He’s just about my favorite sort of artist. His films often seem light as air–just right, because anything heavier would injure the delicacy of what he and his character are looking at or going through. He’s quietly mischievous, and most interested in our dark side, but not with the elbow-in-the-ribs “Get it? People are duplicitous, and I’m so damn smart” swagger of Taratino or the Coen brothers.
    Rohmer loves his flawed characters and invites us to also something of a public service.

  2. on 12 Jan 2010 at 9:30 am 2.Ray Kosarin said …

    Last sentence above got garbled somehow in my clicking…!

    I’d meant to say that Rohmer loves his flawed characters and invites us to find ourselves in them. That’s beautiful art, if not also something of a public service.

  3. on 12 Jan 2010 at 1:53 pm 3.Larry Ruppel said …

    Eric Rohmer was truly a great director. Thank you for mentioning his passing. It’s a big story in France.

    On the very slightest of animation connections, his 1970 film “Claire’s Knee” (“Le Genou de Claire” in French) takes place on the shores of Lake Annecy.

    The scenery is quite beautiful. There are even a few shots of Annecy’s old town and its canals that should be very familiar with festival-goers.

  4. on 12 Jan 2010 at 3:12 pm 4.Dave Levy said …

    I love Claire’s Knee and had the pleasure of seeing it play at BAM last year in a retrospective screening. I still think about the film.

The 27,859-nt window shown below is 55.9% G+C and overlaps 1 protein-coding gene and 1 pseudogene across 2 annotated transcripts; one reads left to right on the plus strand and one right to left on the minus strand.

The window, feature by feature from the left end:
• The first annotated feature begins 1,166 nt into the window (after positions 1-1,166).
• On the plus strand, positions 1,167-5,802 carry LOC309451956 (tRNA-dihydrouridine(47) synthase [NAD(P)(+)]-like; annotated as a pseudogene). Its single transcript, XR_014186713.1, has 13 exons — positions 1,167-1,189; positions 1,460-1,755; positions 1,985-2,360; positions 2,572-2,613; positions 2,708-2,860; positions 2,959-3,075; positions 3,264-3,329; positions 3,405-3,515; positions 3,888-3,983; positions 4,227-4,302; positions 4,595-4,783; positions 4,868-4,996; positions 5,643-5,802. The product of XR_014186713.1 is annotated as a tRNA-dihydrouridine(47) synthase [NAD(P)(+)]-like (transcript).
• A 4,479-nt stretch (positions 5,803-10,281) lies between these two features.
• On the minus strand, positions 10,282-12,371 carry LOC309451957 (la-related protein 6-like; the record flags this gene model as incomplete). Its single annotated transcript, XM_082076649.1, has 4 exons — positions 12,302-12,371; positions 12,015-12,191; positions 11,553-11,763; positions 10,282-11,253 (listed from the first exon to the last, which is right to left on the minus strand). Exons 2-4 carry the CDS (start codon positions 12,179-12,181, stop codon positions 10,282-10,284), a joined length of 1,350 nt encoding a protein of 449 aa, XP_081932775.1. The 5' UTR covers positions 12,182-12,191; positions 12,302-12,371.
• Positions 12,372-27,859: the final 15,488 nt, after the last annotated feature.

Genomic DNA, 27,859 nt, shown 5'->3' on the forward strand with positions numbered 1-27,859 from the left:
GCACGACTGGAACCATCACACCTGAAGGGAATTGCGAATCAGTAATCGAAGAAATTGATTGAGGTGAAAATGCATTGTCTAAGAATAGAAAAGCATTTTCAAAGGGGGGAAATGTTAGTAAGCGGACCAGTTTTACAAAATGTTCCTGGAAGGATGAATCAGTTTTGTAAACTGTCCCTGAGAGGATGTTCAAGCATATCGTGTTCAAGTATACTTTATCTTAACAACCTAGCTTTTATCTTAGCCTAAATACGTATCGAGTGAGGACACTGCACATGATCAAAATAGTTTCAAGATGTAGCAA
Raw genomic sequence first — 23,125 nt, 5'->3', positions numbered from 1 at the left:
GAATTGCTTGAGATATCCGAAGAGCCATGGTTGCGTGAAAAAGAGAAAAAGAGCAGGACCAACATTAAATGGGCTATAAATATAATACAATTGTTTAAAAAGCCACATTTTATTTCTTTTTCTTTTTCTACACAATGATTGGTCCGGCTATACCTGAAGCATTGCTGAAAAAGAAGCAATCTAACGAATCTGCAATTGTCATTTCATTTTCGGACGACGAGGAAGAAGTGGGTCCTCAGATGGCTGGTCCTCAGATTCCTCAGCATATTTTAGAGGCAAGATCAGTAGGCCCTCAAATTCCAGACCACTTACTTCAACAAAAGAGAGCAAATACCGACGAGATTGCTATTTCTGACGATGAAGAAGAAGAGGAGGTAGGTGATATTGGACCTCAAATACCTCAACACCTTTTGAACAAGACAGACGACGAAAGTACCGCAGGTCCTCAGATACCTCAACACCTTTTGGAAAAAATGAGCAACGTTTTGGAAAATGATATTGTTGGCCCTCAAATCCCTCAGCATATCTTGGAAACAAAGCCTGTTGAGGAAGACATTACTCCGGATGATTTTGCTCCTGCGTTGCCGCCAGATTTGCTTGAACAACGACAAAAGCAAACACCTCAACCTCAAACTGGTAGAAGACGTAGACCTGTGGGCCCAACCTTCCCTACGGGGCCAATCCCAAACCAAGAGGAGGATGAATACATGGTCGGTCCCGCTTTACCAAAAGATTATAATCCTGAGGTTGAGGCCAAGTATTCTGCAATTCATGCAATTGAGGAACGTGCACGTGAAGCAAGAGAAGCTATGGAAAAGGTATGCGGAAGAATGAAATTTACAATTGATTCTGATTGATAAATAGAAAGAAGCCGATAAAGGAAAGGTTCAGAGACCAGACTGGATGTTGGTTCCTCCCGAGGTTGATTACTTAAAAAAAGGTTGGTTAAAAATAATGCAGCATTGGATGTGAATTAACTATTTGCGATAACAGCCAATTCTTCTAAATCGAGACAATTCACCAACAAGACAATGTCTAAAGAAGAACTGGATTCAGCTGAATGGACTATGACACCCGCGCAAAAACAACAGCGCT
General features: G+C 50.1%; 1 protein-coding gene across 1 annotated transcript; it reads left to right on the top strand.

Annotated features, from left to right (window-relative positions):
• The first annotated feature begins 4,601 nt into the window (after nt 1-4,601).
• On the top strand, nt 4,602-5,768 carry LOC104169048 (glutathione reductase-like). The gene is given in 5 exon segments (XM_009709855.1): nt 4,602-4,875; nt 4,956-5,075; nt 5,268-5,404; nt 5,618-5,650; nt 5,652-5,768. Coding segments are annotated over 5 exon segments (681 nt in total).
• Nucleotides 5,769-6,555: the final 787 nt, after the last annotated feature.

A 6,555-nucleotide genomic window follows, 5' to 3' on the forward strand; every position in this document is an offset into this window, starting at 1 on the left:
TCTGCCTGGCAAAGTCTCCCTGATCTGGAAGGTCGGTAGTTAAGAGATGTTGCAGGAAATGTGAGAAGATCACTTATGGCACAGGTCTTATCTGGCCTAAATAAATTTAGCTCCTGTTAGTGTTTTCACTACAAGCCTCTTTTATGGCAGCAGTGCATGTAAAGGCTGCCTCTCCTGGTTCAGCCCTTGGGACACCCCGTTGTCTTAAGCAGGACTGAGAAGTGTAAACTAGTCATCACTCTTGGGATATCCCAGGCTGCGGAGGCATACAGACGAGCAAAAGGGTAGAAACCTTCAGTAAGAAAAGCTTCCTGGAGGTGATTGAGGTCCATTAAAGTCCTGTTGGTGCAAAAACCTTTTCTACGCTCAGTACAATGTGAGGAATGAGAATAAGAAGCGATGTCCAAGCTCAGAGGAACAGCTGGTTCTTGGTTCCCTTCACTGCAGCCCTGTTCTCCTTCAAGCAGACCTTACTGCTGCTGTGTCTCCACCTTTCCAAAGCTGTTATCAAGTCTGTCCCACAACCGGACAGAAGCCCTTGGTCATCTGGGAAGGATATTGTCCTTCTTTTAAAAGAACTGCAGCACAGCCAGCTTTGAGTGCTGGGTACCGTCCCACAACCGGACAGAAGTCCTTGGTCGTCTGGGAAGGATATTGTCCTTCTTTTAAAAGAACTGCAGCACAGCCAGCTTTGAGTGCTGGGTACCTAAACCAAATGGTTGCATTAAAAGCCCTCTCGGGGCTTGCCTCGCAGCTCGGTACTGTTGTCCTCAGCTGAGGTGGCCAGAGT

Thanks for the round up Michael. Good post.

  5. on 12 Jan 2010 at 5:18 pm 5.Matt Jones said …

    I just watched FANTASTIC MR FOX today & was completely won over by it-as many I too was repelled by the early trailers & the ‘funky’ animation style but it works!
    Anderson’s cinematic style translates artfully to the animated form; all those symmetrical ‘tableau’ set-ups, characters standing close to cam. almost talking to it, the unique dialogue & deadpan delivery-it all works. Even the glaring celebrity voices seem to function. I was utterly charmed by Mr Fox and wouldn’t be surprised if he makes off with the Oscar!

  6. on 12 Jan 2010 at 6:28 pm 6.Eric Noble said …

    Oh lord, Robert Zemeckis is really going through with it? *Groans loudly* Oh jeez, this one is really going to hurt. I love The Beatles, and it hurts me when their work is desecrated (which is why I will never, EVER watch the Sgt. Pepper movie with the Bee Gees). Somebody needs to stop Bob Zemeckis.

  7. on 12 Jan 2010 at 7:54 pm 7.Pilsner Panther said …

    How is Zemeckis “desecrating” the Beatles? I seem to remember that there was a really awful Saturday morning Beatles cartoon with the usual bargain-basement animation by Filmation or some similar outfit. All four of them were alive at the time, so they must have signed off on it. They might have even done the voices themselves (anyone know)?

    My advice for my fellow Beatles fans is: stick with the music and their three first three theatrical films, and ignore all the hype and commercial exploitation… past or present.

  8. on 12 Jan 2010 at 11:37 pm 8.Grant said …

    Mr. Fox is one of the most juvenile films i’ve ever seen. It looks better as a series of stills, but as a film, it just doesn’t hold water. Typical of Anderson’s usually self indulgent scripts, which disrespects the audience by pretending to be smarter and/or more important than it really is. There’s no wonder his films have mostly failed, and it’s no wonder Mr. Fox continues this trend.